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Tips for selecting a financial planner

June 16, 2009 12:00:00 AM PDT
During tough economic times, many people turn to financial planners for help. Here's how to find an advisor that will save your money.It's no secret that when the stock market dropped off a cliff, many Americans lost a good portion of their savings.

In these tough times investors often turn to help from a financial advisor to keep their savings from disappearing altogether. Bill Kornhauser of Torrance is one of them.

Within days of losing his wife of more than 30 years, his 85-year-old mother had a brain aneurysm and was in a coma. So Kornhauser needed to invest his mother's money to help pay for her professional care.

"It was a difficult time in my life, losing two of the most important people in my life, I didn't know what to do, and I trusted the bank and their two agents to help me with these funds," said Kornhauser. "

But the financial advisors that Kornhauser had trusted at the bank put the money in risky investments, and before long the Kornhauser portfolio had dropped more than $100,000.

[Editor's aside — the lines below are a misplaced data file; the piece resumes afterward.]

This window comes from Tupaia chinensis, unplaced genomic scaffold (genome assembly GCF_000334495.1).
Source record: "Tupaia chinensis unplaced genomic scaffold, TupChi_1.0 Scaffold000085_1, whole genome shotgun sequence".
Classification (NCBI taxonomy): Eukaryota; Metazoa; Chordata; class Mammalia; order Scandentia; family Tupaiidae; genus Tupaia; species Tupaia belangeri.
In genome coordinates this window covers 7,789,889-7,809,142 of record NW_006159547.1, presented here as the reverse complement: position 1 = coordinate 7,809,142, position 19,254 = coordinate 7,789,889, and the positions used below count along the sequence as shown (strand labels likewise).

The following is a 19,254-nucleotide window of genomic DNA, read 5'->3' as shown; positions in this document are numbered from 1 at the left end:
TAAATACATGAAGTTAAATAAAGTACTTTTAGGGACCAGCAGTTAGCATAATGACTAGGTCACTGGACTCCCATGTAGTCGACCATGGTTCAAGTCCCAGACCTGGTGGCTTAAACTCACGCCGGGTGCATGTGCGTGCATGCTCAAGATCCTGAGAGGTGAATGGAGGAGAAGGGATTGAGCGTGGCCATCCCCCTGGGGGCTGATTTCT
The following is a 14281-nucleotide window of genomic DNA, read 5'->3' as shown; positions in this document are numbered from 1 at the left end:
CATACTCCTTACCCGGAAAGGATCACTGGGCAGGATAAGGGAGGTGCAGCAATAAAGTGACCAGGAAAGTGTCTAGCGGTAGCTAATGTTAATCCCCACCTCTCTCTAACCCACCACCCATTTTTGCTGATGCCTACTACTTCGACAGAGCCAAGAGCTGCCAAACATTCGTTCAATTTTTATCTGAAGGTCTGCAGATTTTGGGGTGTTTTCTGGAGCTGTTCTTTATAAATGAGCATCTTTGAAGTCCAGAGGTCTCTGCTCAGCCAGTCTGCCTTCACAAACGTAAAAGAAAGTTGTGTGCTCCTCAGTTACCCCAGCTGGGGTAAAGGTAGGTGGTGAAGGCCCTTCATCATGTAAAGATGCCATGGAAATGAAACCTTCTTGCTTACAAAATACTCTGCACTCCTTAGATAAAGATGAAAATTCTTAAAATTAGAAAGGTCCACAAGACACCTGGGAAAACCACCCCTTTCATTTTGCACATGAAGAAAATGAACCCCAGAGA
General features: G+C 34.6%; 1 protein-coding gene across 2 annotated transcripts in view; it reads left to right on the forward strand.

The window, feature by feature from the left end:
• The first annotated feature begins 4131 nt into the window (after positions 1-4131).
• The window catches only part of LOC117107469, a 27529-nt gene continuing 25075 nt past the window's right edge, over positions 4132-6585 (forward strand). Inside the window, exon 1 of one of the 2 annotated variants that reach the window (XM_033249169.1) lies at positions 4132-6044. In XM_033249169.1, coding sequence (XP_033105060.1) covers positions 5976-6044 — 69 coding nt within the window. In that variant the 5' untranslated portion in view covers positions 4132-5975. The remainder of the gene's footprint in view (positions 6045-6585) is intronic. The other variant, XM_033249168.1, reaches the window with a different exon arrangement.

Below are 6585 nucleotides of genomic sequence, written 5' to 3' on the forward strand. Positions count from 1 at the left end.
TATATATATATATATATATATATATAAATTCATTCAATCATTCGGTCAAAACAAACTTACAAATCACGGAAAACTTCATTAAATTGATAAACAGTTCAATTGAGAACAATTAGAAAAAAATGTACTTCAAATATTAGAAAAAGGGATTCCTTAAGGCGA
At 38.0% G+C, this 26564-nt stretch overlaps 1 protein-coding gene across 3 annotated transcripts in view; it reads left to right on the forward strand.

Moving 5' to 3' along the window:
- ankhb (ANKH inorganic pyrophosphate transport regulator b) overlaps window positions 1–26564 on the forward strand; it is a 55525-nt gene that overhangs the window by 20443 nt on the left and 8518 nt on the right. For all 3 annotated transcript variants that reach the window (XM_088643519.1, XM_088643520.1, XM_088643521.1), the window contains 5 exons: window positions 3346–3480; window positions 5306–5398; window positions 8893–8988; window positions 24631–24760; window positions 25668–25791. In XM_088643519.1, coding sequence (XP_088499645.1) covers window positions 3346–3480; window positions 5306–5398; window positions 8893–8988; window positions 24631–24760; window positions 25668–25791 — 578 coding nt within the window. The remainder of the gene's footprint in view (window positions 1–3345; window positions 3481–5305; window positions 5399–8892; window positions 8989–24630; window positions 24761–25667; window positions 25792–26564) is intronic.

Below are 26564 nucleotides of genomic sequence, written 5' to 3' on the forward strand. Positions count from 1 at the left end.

"They're playing with a loaded gun and they're destroying your finances," said Kornhauser. "Basically, I lost a lot of money."

Brian Gilder, a certified financial planner, is now helping Kornhauser with his investments. Unfortunately, he says, some money managers are more salesperson than planner.

"There's unfortunately no morals left in financial planning, I think," said Gilder. "I hate to tell you it's the truth, because there are either financial salespeople, or financial advisers. And unfortunately, the good financial advisers are being lumped in with these financial salespeople, I call them."

But Gilder says investors can find good advice if they do a little homework before they hire anyone to look over their money.

  • Start by checking the adviser's background and education.
  • Meet the adviser face to face.
  • Walk out if there is any pressure by the adviser.
  • Make sure they give you reasons for their recommendations.
  • The adviser should ask to see your tax return.

"The tax return tells you 90 to 95 percent of the client," said Gilder. "Charitable contributions. Do they have a mortgage? Do they pay property taxes? You know their interests, you know their dividends, you know if they have tax-free bonds or not. You know if they're getting Social Security."

So do your homework. Kornhauser's story is your reason why.

"I lost a lot of money," said Kornhauser.

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